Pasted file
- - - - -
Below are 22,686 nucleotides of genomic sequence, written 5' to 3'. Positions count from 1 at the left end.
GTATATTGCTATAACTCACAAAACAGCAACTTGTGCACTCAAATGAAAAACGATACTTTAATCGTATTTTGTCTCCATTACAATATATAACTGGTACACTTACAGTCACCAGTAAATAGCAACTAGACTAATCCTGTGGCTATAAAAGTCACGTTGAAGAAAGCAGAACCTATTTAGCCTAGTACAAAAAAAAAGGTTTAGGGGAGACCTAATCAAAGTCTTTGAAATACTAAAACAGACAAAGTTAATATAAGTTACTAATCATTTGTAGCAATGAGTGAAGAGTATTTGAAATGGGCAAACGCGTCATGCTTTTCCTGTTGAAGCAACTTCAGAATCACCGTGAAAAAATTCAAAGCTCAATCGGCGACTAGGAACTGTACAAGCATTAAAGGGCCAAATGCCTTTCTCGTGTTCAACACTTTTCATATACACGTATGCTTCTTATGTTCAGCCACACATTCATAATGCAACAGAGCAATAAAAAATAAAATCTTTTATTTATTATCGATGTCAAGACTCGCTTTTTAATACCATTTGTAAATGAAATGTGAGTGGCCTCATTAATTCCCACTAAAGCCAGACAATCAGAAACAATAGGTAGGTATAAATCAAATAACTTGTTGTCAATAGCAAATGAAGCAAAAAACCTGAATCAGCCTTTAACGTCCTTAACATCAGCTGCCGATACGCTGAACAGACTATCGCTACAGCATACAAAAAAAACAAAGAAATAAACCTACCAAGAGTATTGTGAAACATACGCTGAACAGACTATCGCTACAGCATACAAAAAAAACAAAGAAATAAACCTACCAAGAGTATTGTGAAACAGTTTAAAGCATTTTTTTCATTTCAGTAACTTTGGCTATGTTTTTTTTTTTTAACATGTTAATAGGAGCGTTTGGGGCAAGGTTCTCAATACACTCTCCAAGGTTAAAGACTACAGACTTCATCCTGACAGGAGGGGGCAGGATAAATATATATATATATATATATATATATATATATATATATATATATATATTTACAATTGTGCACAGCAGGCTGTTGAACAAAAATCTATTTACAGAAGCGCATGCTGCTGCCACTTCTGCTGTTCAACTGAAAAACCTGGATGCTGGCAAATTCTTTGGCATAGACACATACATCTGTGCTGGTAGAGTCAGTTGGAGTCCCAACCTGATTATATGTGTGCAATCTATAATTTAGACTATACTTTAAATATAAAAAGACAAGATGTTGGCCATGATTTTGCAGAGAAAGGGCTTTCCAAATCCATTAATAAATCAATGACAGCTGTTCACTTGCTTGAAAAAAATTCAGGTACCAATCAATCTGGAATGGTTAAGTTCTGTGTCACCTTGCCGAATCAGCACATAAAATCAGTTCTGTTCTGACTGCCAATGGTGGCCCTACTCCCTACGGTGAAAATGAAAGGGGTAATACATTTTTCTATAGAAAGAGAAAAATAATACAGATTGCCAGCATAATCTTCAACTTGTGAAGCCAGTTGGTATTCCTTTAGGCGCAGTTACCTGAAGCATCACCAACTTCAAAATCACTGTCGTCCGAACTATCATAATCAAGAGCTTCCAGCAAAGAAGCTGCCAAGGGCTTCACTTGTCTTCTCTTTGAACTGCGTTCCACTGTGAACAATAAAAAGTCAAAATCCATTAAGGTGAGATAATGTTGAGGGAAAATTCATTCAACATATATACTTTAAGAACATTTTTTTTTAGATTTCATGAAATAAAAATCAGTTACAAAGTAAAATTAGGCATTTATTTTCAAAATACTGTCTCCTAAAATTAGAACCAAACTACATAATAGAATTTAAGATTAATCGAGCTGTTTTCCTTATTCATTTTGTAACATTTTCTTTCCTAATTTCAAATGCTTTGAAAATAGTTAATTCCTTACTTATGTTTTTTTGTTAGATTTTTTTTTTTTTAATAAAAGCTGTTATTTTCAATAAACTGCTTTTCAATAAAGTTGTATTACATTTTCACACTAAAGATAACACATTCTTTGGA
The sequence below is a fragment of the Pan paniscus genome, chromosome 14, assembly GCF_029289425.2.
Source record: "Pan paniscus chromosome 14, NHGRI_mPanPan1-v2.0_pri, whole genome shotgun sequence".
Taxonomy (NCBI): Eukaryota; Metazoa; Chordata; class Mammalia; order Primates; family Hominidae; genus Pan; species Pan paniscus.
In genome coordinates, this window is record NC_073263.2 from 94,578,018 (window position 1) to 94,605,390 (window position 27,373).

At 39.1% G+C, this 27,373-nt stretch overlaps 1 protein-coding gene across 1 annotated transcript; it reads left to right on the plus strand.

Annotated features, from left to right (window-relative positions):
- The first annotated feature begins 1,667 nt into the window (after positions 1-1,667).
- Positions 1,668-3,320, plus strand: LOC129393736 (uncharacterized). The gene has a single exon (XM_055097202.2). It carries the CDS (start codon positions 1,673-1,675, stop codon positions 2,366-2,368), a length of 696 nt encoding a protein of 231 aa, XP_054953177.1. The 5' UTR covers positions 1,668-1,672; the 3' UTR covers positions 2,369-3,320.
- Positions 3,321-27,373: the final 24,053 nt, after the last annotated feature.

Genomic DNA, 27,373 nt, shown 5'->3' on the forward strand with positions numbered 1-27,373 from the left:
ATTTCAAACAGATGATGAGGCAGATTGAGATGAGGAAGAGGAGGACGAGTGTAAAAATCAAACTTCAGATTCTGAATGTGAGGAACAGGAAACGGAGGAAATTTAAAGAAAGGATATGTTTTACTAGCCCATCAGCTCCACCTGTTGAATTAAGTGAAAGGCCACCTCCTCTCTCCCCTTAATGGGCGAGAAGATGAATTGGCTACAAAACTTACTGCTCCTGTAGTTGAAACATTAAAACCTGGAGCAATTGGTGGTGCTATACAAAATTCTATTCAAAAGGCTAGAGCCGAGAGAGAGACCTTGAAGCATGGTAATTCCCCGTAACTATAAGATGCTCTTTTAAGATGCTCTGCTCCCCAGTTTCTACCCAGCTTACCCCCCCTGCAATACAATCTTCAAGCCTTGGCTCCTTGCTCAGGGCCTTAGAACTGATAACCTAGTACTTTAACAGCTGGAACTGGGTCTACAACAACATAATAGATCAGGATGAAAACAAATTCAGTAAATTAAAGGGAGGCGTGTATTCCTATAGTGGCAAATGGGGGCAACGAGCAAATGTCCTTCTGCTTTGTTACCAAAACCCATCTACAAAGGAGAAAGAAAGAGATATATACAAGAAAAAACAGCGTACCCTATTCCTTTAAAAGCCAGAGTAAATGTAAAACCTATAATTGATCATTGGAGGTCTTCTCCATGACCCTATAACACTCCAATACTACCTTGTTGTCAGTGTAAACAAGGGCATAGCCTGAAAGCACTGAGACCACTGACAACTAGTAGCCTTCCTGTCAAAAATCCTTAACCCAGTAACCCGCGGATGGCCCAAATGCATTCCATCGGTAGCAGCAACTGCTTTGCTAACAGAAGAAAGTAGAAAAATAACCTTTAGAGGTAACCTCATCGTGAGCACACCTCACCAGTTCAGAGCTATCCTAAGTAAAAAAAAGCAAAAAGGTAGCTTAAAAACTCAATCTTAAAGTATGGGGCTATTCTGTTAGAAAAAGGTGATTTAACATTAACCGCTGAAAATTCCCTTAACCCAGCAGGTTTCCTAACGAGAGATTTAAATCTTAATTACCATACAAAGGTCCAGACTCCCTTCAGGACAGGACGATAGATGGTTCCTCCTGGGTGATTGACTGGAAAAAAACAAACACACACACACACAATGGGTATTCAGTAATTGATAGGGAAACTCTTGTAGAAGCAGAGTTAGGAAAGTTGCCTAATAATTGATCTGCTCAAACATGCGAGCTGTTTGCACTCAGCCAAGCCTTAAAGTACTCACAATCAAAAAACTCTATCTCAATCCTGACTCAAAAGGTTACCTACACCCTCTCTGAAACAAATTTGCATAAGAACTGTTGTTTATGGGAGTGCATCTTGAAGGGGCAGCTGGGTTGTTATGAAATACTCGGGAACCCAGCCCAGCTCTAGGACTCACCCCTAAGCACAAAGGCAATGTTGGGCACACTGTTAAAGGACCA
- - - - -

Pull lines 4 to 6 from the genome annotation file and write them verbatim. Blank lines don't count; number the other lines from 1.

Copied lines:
Source record: "Pan paniscus chromosome 14, NHGRI_mPanPan1-v2.0_pri, whole genome shotgun sequence".
Taxonomy (NCBI): Eukaryota; Metazoa; Chordata; class Mammalia; order Primates; family Hominidae; genus Pan; species Pan paniscus.
In genome coordinates, this window is record NC_073263.2 from 94,578,018 (window position 1) to 94,605,390 (window position 27,373).